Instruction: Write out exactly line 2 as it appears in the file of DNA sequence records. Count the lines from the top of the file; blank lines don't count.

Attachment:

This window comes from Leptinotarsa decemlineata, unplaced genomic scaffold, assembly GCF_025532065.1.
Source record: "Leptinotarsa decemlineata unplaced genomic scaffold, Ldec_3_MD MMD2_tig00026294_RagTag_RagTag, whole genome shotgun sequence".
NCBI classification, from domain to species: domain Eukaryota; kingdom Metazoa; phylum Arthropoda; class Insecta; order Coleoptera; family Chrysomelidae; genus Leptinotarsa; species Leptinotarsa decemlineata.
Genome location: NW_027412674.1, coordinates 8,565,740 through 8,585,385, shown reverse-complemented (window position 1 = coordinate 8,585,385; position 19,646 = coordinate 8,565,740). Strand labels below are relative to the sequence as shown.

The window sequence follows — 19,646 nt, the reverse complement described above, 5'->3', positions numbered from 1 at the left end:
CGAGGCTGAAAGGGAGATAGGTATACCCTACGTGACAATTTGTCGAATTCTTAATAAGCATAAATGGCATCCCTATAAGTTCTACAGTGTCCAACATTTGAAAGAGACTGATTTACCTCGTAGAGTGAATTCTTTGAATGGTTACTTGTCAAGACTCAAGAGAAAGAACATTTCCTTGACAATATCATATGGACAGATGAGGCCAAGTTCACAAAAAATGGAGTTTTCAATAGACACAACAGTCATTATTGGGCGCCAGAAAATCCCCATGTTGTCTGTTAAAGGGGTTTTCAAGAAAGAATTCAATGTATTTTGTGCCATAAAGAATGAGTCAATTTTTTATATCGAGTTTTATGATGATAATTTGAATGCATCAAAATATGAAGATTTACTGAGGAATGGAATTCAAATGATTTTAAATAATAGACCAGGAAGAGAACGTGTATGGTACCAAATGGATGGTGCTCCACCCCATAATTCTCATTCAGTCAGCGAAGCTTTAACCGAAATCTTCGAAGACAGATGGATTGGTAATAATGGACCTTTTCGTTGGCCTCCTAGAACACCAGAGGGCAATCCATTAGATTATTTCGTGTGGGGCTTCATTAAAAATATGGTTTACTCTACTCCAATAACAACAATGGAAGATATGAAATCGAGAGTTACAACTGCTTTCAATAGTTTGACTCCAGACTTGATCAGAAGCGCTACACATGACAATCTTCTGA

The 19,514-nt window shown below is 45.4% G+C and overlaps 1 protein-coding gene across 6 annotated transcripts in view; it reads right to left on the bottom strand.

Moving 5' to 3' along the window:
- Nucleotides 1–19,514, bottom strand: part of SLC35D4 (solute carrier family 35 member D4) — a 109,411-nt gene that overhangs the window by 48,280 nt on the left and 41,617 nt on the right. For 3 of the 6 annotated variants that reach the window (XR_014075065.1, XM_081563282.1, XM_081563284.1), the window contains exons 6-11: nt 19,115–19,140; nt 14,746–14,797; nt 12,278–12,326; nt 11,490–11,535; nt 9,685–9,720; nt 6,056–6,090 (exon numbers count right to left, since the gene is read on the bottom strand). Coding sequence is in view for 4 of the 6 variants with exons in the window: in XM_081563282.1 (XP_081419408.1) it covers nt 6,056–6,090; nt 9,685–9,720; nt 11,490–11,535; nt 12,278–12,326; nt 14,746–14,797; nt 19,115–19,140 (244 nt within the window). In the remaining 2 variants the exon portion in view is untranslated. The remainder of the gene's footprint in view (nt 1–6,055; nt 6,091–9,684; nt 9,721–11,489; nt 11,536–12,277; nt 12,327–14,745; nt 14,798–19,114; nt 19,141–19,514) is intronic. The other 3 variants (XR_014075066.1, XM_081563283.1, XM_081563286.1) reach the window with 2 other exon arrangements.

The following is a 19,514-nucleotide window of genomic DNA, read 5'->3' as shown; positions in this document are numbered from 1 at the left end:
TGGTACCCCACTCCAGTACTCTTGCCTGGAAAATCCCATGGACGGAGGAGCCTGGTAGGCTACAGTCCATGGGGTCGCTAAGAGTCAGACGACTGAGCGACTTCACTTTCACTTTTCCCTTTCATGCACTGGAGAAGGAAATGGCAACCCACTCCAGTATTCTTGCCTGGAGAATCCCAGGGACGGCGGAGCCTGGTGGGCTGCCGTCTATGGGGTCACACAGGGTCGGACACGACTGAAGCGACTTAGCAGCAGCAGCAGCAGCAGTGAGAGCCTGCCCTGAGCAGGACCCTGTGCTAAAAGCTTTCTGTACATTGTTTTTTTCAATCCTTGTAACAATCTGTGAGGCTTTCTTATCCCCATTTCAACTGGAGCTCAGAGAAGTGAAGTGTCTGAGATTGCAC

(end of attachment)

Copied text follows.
Source record: "Leptinotarsa decemlineata unplaced genomic scaffold, Ldec_3_MD MMD2_tig00026294_RagTag_RagTag, whole genome shotgun sequence".